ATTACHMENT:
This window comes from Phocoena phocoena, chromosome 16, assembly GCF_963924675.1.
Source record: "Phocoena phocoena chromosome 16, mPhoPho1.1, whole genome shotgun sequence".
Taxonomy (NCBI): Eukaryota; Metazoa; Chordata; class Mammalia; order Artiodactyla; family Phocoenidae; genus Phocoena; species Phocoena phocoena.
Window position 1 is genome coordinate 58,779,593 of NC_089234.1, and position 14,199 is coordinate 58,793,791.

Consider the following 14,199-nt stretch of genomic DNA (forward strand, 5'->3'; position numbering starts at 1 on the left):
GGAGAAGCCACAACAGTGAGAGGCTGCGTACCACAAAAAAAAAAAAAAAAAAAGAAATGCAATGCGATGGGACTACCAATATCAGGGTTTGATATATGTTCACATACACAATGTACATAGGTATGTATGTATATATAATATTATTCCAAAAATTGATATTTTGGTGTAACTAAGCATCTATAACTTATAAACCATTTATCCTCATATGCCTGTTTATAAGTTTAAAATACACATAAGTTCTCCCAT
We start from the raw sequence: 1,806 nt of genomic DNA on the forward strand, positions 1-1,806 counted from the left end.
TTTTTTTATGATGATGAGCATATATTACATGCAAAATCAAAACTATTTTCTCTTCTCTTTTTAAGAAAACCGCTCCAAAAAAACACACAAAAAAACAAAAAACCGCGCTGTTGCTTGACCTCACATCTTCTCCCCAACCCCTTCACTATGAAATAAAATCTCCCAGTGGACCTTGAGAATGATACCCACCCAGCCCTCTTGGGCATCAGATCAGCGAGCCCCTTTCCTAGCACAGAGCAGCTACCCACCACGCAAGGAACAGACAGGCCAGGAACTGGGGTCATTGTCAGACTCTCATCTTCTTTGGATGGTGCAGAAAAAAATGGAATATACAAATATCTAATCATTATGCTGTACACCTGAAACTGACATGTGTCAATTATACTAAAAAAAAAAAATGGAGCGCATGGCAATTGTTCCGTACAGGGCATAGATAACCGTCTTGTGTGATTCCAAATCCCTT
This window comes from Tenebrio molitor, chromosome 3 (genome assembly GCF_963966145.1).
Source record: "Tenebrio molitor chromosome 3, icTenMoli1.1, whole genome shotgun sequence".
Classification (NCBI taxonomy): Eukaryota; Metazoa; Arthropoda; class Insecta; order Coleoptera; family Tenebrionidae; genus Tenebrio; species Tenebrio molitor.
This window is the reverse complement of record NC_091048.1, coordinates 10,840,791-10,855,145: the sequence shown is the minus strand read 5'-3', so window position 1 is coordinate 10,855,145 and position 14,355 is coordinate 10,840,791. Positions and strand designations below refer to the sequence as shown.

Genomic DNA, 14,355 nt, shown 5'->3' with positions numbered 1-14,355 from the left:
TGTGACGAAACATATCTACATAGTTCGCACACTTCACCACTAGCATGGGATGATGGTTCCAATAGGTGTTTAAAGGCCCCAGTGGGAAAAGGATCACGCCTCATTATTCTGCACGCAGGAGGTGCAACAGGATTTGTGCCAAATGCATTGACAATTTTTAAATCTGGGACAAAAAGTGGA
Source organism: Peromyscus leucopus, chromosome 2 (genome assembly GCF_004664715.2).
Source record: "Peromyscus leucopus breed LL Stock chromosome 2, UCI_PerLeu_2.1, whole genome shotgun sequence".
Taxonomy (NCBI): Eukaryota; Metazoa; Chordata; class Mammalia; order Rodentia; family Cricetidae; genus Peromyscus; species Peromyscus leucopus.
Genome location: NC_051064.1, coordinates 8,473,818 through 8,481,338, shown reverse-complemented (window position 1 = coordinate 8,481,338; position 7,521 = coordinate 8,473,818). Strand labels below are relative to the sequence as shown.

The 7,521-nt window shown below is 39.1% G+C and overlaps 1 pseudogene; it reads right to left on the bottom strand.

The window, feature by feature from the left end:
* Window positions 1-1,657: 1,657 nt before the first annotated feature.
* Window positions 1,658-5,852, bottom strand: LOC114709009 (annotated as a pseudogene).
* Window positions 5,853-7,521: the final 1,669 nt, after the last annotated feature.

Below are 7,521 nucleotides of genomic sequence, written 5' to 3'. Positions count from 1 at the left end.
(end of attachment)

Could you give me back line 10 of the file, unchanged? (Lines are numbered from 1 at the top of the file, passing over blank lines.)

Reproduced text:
Source record: "Tenebrio molitor chromosome 3, icTenMoli1.1, whole genome shotgun sequence".